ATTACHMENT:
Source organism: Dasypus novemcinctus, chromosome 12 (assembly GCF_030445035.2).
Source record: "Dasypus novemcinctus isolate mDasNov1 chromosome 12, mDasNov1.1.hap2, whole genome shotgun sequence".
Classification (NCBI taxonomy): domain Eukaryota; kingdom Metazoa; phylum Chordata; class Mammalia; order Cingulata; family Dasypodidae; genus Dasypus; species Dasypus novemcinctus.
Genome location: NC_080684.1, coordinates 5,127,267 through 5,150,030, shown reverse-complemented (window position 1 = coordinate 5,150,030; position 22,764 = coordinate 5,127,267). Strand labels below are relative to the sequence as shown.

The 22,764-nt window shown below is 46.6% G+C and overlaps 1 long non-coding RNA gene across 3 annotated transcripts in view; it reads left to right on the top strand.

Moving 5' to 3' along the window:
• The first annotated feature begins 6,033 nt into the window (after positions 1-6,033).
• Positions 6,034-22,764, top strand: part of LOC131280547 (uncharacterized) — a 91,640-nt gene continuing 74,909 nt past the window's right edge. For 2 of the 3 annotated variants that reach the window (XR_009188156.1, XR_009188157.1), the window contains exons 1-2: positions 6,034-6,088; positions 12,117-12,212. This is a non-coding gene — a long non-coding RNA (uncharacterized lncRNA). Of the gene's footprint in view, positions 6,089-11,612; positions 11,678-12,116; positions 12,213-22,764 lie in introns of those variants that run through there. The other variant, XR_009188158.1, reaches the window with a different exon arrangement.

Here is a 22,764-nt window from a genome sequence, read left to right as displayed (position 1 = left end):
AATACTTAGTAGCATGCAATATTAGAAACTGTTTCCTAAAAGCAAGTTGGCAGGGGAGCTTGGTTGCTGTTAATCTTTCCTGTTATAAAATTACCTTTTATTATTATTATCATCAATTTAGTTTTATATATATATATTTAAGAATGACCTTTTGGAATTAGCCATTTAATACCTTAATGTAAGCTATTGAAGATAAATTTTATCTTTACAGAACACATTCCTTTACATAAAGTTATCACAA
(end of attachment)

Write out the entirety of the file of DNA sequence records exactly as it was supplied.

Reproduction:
Source organism: Dasypus novemcinctus, chromosome 12 (assembly GCF_030445035.2).
Source record: "Dasypus novemcinctus isolate mDasNov1 chromosome 12, mDasNov1.1.hap2, whole genome shotgun sequence".
Classification (NCBI taxonomy): domain Eukaryota; kingdom Metazoa; phylum Chordata; class Mammalia; order Cingulata; family Dasypodidae; genus Dasypus; species Dasypus novemcinctus.
Genome location: NC_080684.1, coordinates 5,127,267 through 5,150,030, shown reverse-complemented (window position 1 = coordinate 5,150,030; position 22,764 = coordinate 5,127,267). Strand labels below are relative to the sequence as shown.

The 22,764-nt window shown below is 46.6% G+C and overlaps 1 long non-coding RNA gene across 3 annotated transcripts in view; it reads left to right on the top strand.

Moving 5' to 3' along the window:
• The first annotated feature begins 6,033 nt into the window (after positions 1-6,033).
• Positions 6,034-22,764, top strand: part of LOC131280547 (uncharacterized) — a 91,640-nt gene continuing 74,909 nt past the window's right edge. For 2 of the 3 annotated variants that reach the window (XR_009188156.1, XR_009188157.1), the window contains exons 1-2: positions 6,034-6,088; positions 12,117-12,212. This is a non-coding gene — a long non-coding RNA (uncharacterized lncRNA). Of the gene's footprint in view, positions 6,089-11,612; positions 11,678-12,116; positions 12,213-22,764 lie in introns of those variants that run through there. The other variant, XR_009188158.1, reaches the window with a different exon arrangement.

Here is a 22,764-nt window from a genome sequence, read left to right as displayed (position 1 = left end):
AATACTTAGTAGCATGCAATATTAGAAACTGTTTCCTAAAAGCAAGTTGGCAGGGGAGCTTGGTTGCTGTTAATCTTTCCTGTTATAAAATTACCTTTTATTATTATTATCATCAATTTAGTTTTATATATATATATTTAAGAATGACCTTTTGGAATTAGCCATTTAATACCTTAATGTAAGCTATTGAAGATAAATTTTATCTTTACAGAACACATTCCTTTACATAAAGTTATCACAA